I admire the old Romans. They were professionals who knew their business when it came to founding a city, conquering an empire, and then running it in a practical way.4 They were remarkably free of fuzzy notions, too. To them, a civilized person, someone worth knowing and respecting, was someone who obeyed the law, spoke Latin, and bathed regularly. In country after country, tribe after tribe, if you adopted the Roman laws, learned the language, and followed proper hygiene, you could become a citizen of the empire, and your children might rise in the economy and government and eventually sit in the Senate at Rome.

Yes the Romans had slaves, but the institution was not based on racial or ethnic prejudice. Someone who lost a battle against Rome could be killed outright or sold into slavery, along with members of his family. But slaves had rights, could own property, could buy their freedom, and upon being freed could become citizens. It wasn’t good to be a slave by any means, but it was better to be a Roman slave than a slave, or even a common peasant, in many other cultures of the time.

The Romans brought their kind of civilization to the barbaric tribes of Spain, France, German, the Netherlands, and Britain. It didn’t always stick, but the memory was there, and after the Western Empire fell, barbaric local kings like Charlemagne tried to rekindle the Roman glory. In this they were helped by Christian missionaries who carried Latin and modified Roman values across Europe and into places Rome never invaded, like Ireland and Scandinavia.

I believe it was the Roman taste for the practicalities of engineering, combined with the Greek taste for hypothetical inquiry, that set the western tradition along the path of scientific discovery and invention. We developed technologies like the wheeled plow to tame the thick roots of European forests, masonry construction to build forts and strong points against invaders, the stirrup and heavy cavalry to do a bit of invading ourselves, and ship construction to conquer the seas and oceans and eventually explore the world. When this mechanically fertile mindset encountered Chinese inventions like block printing and gunpowder, we knew just how to improve them and use them to build a dominant civilization.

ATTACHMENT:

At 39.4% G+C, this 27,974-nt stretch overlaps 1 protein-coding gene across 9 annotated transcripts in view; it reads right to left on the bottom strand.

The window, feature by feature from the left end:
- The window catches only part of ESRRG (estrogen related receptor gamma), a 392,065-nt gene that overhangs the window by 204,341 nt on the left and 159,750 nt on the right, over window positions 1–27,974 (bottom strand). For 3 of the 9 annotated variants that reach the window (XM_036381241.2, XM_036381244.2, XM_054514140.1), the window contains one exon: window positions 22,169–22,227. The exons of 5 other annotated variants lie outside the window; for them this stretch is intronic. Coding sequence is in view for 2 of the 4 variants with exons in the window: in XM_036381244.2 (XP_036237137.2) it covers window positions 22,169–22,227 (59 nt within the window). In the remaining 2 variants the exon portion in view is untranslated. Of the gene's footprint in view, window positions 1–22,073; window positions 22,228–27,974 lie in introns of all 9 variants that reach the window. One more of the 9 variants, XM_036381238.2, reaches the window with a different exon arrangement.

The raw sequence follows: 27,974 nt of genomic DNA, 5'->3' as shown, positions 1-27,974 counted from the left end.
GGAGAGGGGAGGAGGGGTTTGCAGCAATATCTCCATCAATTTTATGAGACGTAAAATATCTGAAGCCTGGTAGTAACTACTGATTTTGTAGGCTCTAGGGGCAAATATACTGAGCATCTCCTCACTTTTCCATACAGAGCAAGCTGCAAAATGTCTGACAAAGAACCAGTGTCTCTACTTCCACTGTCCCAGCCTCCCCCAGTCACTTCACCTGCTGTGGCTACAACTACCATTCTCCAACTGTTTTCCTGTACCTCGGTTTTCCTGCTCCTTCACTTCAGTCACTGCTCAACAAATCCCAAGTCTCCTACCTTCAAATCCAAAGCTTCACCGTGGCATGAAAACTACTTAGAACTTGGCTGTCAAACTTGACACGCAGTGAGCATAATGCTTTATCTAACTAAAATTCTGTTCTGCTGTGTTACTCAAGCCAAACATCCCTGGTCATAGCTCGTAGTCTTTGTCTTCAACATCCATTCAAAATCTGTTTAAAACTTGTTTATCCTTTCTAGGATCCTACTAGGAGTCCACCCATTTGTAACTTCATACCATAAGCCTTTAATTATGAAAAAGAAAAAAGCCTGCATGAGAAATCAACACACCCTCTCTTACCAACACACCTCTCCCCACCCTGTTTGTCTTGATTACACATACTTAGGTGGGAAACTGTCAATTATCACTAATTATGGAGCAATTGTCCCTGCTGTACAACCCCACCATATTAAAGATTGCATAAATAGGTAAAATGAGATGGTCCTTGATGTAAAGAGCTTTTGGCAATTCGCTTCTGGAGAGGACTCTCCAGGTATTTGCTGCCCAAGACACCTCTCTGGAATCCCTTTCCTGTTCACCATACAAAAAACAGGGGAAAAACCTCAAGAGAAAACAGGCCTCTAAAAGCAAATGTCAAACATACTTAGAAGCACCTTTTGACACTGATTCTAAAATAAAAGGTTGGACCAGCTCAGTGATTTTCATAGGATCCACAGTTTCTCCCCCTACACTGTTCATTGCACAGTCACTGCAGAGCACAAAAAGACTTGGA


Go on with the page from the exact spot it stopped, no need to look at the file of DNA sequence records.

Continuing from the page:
Without this heritage of valuing individual worth and a learned ability to explore, adapt, and combine ideas and technologies, the Enlightenment of the 17th and 18th centuries would never have gotten under way. The collaborative exploration of physics, chemistry, and biology as underlying principles of reality—rather than merely abstract ideas of interest only to scholars and aristocrats—and their communication through the printed word gave us the modern world.

Consider the world invented by western civilization as compared to the rest of the cultures that have grown up outside its influence. The modern world does not simply domesticate animals like cows, goats, pigs, and dogs. Through biotechnology, we now domesticate parts of animals and plants and their underlying proteins for medicines, research materials, industrial processes, and raw foodstuffs. We don’t simply cut wood in the forest, tan leather, or mine metals from the earth, but instead we now process these natural resources chemically to make synthetic materials like plastics, glass, exotic alloys, and polymers such as humankind has never seen before. We don’t just trade one set of goods for another or for gold, but we invent the economics of future-oriented finance, offer investors compound interest and shares of stock, and trade on the time value of money. We don’t just write words in ink on parchment or paper, but use the underlying physics of electricity and electromagnetic waves to carry messages across the world and out into space.

Other cultures have had their moments. The ancient Chinese were clever inventors and diligent scholars, the Mayans became remarkable mathematicians, and the Incas were amazing workers in stone and earth. But the cultures that have joined the western tradition not only learned, but learned how to learn, to concatenate knowledge, to blend disciplines, and to advance science across the entire frontier of the human unknown.

And like the old Romans, we who follow this tradition are not bound by fuzzy notions of race and culture. If a person will adapt to western culture and adopt a liberal, scientific, democratic viewpoint, he or she is welcome to join the club. If you obey the law, speak the language, and follow good hygiene, you become one of us.